Progress has felt slow, but I now feel relatively at peace with where life has brought me so far. Life is not linear; it is not perfect; it can feel like you're wading through reeds or floating on air, or merely plodding along, as they say. At this point, and having experienced a health crisis a few years ago, I have little concern for specific status or income, and no particular desire to own anything. Health, joy, connection with likeminded others, and a sense of purpose in the day to day are my priorities. Underneath, these have always been my values, but I finally feel confident to claim my right to my personal brand of happiness regardless of how it differs from that of others. I also believe that every person, young or old, has this same right. I am seeing more and more people around me making changes in their lives to support their wellbeing, and this feels so right. Contrary to societal conditioning, a flourishing future relies on us taking pleasure in seeing others living their happiest lives rather than resenting their good fortune. Choice is available to all of us, and is only dependent on our belief and perception of its existence.
Knowing ourselves is the first step in creating a life that supports and fulfills us, physically, emotionally, intellectually and spiritually. Some time ago, I created a life coaching template, following on from the conviction I had way back when I was navigating that transition from school to the wider world. I have re-vamped it a few times, and now it is called Self-Coaching Workbook: A Profile of You. The self-coaching workbook was designed to help young people learn about themselves better so that they can make life decisions with more certainty. I believe, however, that it is just as pertinent for people of all ages, as life is full of continual transitions and uncertainty, as has been particularly evident over the last couple of years. I have recently been working with two students who are studying career counselling at graduate level, and I was happy to realize that the Self-Coaching Workbook follows similar principles to those which they are learning. The workbook is free for download from my website - see the link below.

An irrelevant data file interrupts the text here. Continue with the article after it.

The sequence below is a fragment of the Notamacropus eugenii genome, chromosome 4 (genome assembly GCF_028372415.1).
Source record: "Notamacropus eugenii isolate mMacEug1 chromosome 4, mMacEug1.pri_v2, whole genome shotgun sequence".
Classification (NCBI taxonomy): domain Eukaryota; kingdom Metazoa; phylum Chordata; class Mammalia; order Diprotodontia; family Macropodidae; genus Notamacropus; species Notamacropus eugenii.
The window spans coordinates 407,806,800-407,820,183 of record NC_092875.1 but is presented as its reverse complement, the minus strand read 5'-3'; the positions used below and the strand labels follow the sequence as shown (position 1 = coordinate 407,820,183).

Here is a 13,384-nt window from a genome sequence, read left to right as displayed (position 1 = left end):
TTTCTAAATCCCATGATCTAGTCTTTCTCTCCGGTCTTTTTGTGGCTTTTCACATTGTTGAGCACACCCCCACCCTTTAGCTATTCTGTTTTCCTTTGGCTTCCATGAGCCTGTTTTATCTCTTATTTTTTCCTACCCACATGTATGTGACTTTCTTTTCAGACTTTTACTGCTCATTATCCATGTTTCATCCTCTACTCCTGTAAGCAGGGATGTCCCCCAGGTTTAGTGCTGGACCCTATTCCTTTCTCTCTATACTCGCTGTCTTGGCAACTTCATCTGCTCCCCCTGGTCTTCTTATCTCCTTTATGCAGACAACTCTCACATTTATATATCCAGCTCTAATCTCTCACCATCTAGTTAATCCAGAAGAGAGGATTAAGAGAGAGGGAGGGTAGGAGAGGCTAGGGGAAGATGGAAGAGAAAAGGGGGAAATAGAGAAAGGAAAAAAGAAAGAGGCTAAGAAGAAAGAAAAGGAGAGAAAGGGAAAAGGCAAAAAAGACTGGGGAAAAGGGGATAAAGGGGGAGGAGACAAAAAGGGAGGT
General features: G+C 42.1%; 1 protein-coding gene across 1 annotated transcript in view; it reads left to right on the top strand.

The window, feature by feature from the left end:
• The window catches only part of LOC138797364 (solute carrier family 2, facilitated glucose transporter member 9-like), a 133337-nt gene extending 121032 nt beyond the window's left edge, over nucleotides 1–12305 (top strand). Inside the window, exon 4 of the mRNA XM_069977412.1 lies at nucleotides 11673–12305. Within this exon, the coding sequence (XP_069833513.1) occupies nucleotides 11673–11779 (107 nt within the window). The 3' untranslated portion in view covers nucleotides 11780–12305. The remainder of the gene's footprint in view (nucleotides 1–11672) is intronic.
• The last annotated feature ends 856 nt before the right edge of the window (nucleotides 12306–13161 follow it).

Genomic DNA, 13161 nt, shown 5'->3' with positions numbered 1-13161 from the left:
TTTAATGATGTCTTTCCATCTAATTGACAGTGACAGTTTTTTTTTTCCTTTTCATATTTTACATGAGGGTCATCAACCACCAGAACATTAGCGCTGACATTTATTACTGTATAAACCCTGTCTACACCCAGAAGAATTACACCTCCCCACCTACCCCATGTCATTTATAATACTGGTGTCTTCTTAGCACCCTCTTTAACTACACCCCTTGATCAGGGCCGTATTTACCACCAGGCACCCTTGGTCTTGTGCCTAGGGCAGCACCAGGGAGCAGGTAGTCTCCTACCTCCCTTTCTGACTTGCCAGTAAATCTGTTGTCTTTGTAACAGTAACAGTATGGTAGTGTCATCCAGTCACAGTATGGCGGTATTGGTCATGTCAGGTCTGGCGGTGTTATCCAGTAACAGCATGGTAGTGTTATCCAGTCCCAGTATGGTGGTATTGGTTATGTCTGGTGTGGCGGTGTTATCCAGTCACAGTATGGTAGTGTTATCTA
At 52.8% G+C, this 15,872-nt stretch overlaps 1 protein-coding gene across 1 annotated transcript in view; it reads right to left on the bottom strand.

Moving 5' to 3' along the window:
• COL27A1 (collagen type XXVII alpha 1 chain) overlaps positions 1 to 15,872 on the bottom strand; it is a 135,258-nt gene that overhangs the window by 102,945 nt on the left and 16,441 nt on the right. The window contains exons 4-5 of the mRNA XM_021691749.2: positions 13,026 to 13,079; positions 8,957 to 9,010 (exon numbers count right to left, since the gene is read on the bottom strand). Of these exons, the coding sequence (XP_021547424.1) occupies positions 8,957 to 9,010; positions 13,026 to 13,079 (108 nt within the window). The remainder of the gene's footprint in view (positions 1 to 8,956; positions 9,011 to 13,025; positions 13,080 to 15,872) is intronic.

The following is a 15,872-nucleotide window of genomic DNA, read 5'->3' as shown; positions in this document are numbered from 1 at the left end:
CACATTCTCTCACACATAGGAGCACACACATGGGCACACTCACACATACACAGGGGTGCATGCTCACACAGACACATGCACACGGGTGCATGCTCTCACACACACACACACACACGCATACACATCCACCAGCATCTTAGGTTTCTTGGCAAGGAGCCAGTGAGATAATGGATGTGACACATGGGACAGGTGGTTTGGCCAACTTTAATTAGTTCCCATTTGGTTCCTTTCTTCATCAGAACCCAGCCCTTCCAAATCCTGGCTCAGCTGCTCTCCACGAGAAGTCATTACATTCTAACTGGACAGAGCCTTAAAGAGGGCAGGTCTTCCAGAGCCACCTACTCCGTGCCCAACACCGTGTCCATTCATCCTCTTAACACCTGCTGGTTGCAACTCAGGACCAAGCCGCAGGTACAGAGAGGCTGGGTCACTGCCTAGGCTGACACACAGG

Knowing ourselves is the key to our foundational decision-making in life, and allowing ourselves to adapt and change enables us to reach higher levels of fulfillment and purpose. As we find as we grow older, there are no right or wrong decisions as all decisions are just part of the journey of discovery; discovery of who we are, what we are capable of, and where we want to go next. Perhaps we wish for a perfect life, but that would imply that there is an end result, and this is not the case. There is no end result. As humans, we are not designed to be content for long periods, as we have an underlying predilection for growth. It's probably best that we accept this and embrace it, and that we recognize the discontent as information and motivation for positive experience. When we seek to know ourselves more deeply, we come to know that we are more multifaceted than we realize, and this gift of recognition can be lifechanging.
Knowing yourself is the beginning of all wisdom - Aristotle